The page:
WVU Eye Institute Receives Grant

Provides Vision Care in St. Lucia

MORGANTOWN, W. Va. – The Children’s Vision Rehabilitation Project (CVRP) of the West Virginia University Eye Institute received a $60,000 grant from the Lions’ Club International Foundation and the St. Lucia Lions Club.

The grant provided medical and surgical eye care for children with cataracts and strabismus in St. Lucia, a small island in the Caribbean. The WVU eye team, consisting of physicians and students, also provided equipment and education to teachers, nurses and parents on the island.

The 10-day trip to St. Lucia is an annual program of the CVRP, which takes pediatric eye care and rehabilitation services to communities throughout West Virginia where the team works with parents and schools to meet the needs of visually impaired children. The 10-year old program, unique to West Virginia, has been internationally recognized, as the program has been reproduced in British Columbia, Canada.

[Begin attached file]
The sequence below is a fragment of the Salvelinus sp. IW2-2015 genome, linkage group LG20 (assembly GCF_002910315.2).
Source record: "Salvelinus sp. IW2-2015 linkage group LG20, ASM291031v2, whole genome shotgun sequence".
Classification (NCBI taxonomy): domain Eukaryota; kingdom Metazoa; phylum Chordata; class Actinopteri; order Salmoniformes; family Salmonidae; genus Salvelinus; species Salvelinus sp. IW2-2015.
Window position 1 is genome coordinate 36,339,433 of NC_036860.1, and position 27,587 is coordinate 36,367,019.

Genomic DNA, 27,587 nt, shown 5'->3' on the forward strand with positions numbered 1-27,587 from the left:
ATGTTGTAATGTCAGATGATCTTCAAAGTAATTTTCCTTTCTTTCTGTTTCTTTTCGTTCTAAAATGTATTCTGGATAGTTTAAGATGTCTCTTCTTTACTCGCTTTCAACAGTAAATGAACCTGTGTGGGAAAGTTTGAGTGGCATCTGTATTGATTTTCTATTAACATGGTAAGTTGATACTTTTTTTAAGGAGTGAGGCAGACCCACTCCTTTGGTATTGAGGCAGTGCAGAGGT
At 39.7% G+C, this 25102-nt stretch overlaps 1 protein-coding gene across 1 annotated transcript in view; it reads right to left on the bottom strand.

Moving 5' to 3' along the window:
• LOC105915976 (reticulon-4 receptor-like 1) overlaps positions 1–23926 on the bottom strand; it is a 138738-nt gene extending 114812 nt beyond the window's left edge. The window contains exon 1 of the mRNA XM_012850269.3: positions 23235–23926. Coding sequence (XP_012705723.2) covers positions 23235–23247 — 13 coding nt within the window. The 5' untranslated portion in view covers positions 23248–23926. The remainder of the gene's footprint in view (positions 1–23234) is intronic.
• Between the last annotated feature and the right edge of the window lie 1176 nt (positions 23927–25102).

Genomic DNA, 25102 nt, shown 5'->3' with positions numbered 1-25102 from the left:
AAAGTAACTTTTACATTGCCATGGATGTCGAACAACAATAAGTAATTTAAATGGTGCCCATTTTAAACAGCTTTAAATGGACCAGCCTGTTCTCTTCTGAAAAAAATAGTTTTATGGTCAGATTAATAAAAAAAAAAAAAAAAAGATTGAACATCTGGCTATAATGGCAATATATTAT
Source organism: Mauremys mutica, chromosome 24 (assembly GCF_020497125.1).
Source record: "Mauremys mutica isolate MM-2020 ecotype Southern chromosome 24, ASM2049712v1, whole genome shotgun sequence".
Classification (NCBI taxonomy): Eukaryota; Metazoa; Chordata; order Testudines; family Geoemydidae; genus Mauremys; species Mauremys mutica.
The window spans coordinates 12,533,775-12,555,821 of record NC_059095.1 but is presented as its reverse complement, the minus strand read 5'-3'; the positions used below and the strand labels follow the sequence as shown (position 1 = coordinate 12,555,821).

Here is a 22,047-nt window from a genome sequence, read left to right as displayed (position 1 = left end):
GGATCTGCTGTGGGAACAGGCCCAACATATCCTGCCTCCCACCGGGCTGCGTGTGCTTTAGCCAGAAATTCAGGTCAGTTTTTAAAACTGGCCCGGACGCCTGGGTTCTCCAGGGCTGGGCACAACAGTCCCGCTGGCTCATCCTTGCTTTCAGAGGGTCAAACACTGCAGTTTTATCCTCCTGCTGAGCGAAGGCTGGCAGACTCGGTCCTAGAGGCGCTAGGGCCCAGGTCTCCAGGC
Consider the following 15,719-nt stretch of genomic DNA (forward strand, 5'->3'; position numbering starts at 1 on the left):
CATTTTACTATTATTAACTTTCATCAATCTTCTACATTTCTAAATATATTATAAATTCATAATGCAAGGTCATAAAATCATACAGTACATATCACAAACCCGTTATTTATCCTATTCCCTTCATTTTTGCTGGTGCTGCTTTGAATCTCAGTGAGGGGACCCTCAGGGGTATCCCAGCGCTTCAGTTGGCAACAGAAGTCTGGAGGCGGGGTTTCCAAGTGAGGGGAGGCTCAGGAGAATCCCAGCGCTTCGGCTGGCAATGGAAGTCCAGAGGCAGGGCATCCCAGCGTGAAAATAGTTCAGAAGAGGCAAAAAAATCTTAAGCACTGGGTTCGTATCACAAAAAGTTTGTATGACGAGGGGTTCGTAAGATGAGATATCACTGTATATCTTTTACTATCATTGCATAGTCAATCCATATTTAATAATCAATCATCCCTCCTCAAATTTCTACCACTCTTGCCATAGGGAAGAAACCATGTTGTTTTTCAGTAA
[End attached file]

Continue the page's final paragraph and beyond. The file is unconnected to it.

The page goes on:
“Other humanitarian and government sponsored programs have helped St. Lucia meet the eye care needs of adults, but pediatric eye care has been a large void,” said Judie Charlton, M.D., ophthalmologist at WVU and member of the eye team. “Considering that most children have another 80-plus years of life expectancy, saving the sight of a single child has a huge impact.”

According to Charlton, the project in St. Lucia provides return benefits to West Virginia. “When we arrive on the island, we need to evaluate and treat as many children as possible in an economic manner. We have learned how to provide mass pediatric eye screenings in a rural mountainous setting, similar to the geographic constraints of West Virginia.”

“The project works due to the collaboration between the professionals in St. Lucia and the WVU eye team,” said Terry Schwartz, pediatric ophthalmologist at WVU. “We work side by side in clinic, the operating room and the classroom to provide the same quality of care that we give back home.”

Contributions from pharmaceutical companies, Lee Moore, M.D., and private donors supplied the matching funds that complimented the Lions Club grant.

“CVRP has an ongoing commitment with St. Lucia Blind Welfare to help save and preserve the sight of the less fortunate children of their country,” said Rebecca Coakley, program director, CVRP. “The partnership has been beneficial for both parties, and has allowed the Eye Institute to serve the vision needs of the less fortunate.

Anyone interested in supporting the program should contact Coakley at 304-598-6970.


- WVU -

For more information:
Steve Bovino, HSC News Service, (304) 293-7087
sfb: 01-03-07

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